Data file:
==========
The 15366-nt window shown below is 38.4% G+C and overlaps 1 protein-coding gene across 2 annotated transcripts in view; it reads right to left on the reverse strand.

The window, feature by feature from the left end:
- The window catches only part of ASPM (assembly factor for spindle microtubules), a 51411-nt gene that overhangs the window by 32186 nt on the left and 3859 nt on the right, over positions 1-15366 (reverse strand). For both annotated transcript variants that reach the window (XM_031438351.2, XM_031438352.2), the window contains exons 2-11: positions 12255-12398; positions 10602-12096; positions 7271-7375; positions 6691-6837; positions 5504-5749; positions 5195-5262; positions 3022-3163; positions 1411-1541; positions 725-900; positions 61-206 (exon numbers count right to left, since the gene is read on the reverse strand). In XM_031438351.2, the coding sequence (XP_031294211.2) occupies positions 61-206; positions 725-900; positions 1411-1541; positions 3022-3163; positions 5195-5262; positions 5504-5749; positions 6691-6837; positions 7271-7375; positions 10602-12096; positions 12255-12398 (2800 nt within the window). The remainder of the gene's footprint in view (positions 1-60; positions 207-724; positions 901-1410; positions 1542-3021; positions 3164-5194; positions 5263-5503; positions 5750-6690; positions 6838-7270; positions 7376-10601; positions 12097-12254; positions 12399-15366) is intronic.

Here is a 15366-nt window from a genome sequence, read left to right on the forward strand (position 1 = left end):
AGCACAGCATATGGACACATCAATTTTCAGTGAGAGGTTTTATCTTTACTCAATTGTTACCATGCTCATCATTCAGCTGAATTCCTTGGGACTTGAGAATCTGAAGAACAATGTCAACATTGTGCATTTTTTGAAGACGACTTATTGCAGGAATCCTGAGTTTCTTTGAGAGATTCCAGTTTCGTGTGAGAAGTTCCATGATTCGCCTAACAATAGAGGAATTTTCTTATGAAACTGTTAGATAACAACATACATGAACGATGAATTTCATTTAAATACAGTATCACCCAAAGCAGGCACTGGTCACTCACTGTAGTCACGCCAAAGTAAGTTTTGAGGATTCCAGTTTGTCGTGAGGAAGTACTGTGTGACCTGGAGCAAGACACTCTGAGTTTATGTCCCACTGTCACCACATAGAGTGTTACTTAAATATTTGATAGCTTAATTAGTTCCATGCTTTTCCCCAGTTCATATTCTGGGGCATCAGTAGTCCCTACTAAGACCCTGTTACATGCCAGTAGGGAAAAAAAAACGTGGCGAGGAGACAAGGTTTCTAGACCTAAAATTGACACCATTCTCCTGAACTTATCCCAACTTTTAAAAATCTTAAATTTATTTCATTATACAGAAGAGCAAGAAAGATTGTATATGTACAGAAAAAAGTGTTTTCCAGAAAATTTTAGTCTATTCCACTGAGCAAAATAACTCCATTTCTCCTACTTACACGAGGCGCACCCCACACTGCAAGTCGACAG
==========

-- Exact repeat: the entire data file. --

The 15366-nt window shown below is 38.4% G+C and overlaps 1 protein-coding gene across 2 annotated transcripts in view; it reads right to left on the reverse strand.

The window, feature by feature from the left end:
- The window catches only part of ASPM (assembly factor for spindle microtubules), a 51411-nt gene that overhangs the window by 32186 nt on the left and 3859 nt on the right, over positions 1-15366 (reverse strand). For both annotated transcript variants that reach the window (XM_031438351.2, XM_031438352.2), the window contains exons 2-11: positions 12255-12398; positions 10602-12096; positions 7271-7375; positions 6691-6837; positions 5504-5749; positions 5195-5262; positions 3022-3163; positions 1411-1541; positions 725-900; positions 61-206 (exon numbers count right to left, since the gene is read on the reverse strand). In XM_031438351.2, the coding sequence (XP_031294211.2) occupies positions 61-206; positions 725-900; positions 1411-1541; positions 3022-3163; positions 5195-5262; positions 5504-5749; positions 6691-6837; positions 7271-7375; positions 10602-12096; positions 12255-12398 (2800 nt within the window). The remainder of the gene's footprint in view (positions 1-60; positions 207-724; positions 901-1410; positions 1542-3021; positions 3164-5194; positions 5263-5503; positions 5750-6690; positions 6838-7270; positions 7376-10601; positions 12097-12254; positions 12399-15366) is intronic.

Here is a 15366-nt window from a genome sequence, read left to right on the forward strand (position 1 = left end):
AGCACAGCATATGGACACATCAATTTTCAGTGAGAGGTTTTATCTTTACTCAATTGTTACCATGCTCATCATTCAGCTGAATTCCTTGGGACTTGAGAATCTGAAGAACAATGTCAACATTGTGCATTTTTTGAAGACGACTTATTGCAGGAATCCTGAGTTTCTTTGAGAGATTCCAGTTTCGTGTGAGAAGTTCCATGATTCGCCTAACAATAGAGGAATTTTCTTATGAAACTGTTAGATAACAACATACATGAACGATGAATTTCATTTAAATACAGTATCACCCAAAGCAGGCACTGGTCACTCACTGTAGTCACGCCAAAGTAAGTTTTGAGGATTCCAGTTTGTCGTGAGGAAGTACTGTGTGACCTGGAGCAAGACACTCTGAGTTTATGTCCCACTGTCACCACATAGAGTGTTACTTAAATATTTGATAGCTTAATTAGTTCCATGCTTTTCCCCAGTTCATATTCTGGGGCATCAGTAGTCCCTACTAAGACCCTGTTACATGCCAGTAGGGAAAAAAAAACGTGGCGAGGAGACAAGGTTTCTAGACCTAAAATTGACACCATTCTCCTGAACTTATCCCAACTTTTAAAAATCTTAAATTTATTTCATTATACAGAAGAGCAAGAAAGATTGTATATGTACAGAAAAAAGTGTTTTCCAGAAAATTTTAGTCTATTCCACTGAGCAAAATAACTCCATTTCTCCTACTTACACGAGGCGCACCCCACACTGCAAGTCGACAG